Dubai-based real estate developer Nakheel is best known for the sumptuous Palm Jumeirah artificial archipelago in Dubai. However, the company is turning its focus from luxury real estate to the three- and four-star segment of the hotel market, mirroring the shift in tourist visitors and consumer preferences of the largest and most populous city in the United Arab Emirates.
With a portfolio spanning the residential, retail, hospitality and leisure sectors, Nakheel has recently undertaken several large hotel projects with well-known hospitality brands to build three- and four-star all-inclusive hotels with entertainment facilities and a family focus.
These projects include separate joint ventures with Spain-based RIU Hotels & Resorts to construct an 800-room beachfront resort and water park, and with Thailand-based Centara to build a 601-room beachfront and waterpark, at new artificial development Deira Islands.
An affordability push
“There’s a general drive [in Dubai] to make ticket prices lower, living affordable, and to bring in people. Dubai’s story is fundamentally grounded in population growth,” says Adil Taqi, chief financial officer of Dubai-based real estate developer Damac.
Nakheel’s Deira Islands are part of this affordability push, and a result of the demographic shift in Dubai’s tourism that is seeing increased growth from emerging markets. China climbed to become the fourth largest source market for international visitors to Dubai in 2018, with numbers rising 12% to 1.21 million in the year, while the number of Russian visitors jumped 28% to 678,000, according to Visit Dubai tourism data.
“The new family offerings of three- or four-star hotels will change the demographic. People are coming in from new areas such as Asia, [and there have been] a lot of Chinese travellers recently. [This is partly because] the visa on arrival has changed for Russians and people from Asia,” says Thorston Ries, Nakheel’s head of hospitality and leisure.
New regulations introduced in late 2018 enabled tourists from certain countries to extend their stay in the UAE by applying for a new 30-day visa without having to leave the country. Moreover, the implementation of a new system of long-term residence visas, for five or 10 years, as well as 100% ownership of businesses on the UAE’s mainland, is set to bring foreign investment and workers into Dubai. “People can stay and work longer. This is obviously going to encourage more real estate investment,” says Mr Ries.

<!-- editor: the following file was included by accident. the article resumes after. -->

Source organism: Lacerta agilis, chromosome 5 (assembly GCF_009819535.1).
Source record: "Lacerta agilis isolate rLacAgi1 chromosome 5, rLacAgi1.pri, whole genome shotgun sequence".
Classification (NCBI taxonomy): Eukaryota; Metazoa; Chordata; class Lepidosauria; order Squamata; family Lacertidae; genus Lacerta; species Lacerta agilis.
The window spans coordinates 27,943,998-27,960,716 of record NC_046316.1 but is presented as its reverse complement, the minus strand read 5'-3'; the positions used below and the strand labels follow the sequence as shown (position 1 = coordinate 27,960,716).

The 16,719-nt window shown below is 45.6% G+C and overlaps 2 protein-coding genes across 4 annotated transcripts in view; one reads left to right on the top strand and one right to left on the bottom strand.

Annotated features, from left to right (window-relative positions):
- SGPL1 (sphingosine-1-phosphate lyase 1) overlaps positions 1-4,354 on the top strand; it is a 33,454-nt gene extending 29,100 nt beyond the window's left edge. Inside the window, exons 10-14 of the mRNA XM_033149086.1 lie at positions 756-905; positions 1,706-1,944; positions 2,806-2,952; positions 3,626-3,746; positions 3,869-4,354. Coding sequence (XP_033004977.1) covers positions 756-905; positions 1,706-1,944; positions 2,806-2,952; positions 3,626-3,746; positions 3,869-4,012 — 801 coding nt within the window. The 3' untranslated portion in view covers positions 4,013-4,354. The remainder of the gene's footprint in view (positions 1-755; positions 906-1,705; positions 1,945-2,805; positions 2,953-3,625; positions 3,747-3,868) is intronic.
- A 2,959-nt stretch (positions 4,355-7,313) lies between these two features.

Nakheel’s diversification strategy is in line with Dubai’s ambitious tourism target of 25 million tourists a year by 2025, as the UAE opens itself up to emerging economies and increases its emphasis on ‘affordable luxury’.
“[The revised target of] 25 million tourists by 2025 is ambitious, but we believe achievable. Part of our strategy is to work to bring in more tourists by offering a new segment, as Dubai was previously just about luxury,” says Mr Ries.
Mr Taqi adds: “Dubai deliberately wants to position itself as [a destination specialising in] ‘affordable luxury’. Over the past three or four years, you could argue that it lost the plot a little, and became expensive. Through more shopping malls and [real estate] offerings, that will be addressed.”
Food for thought
In the retail space, Nakheel has witnessed a shift towards more food and beverage outlets in its malls, as consumers and tourists want more reason to stay in the centres. In the past, food, beverage and entertainment made up roughly 10% of leasable space in the malls; today, this figure is rising to between 25% and 30%, according to Mr Ries.
Travel and tourism is extremely important to Dubai, directly contributing $11.1bn to the emirate in 2017 and accounting for 10.1% of total GDP. This figure is forecast to rise to $15.8bn in 2027, according to the 2018 city travel and tourism impact report from the World Travel & Tourism Council.
On a global basis, Dubai was ranked fourth for international visitor arrivals with 15.8 million in 2017, and third for international visitor spend at $23.6bn, according to the report. The top three sources of international visitors to the country in 2018 were India, Saudi Arabia and the UK, with 2.03 million, 1.56 million and 1.21 million visitors, respectively, according to Visit Dubai tourism data.
Dubai attracted a record $10.5bn of FDI in 2018 – a climb of 43% compared from 2017 – through 523 FDI projects creating an estimated 25,000 jobs, reports Dubai-based magazine Arabian Business. With visa extensions, a greater focus on more affordable segments of the tourism market, assisted by developers such as Nakheel, Dubai could well attract more FDI in the future.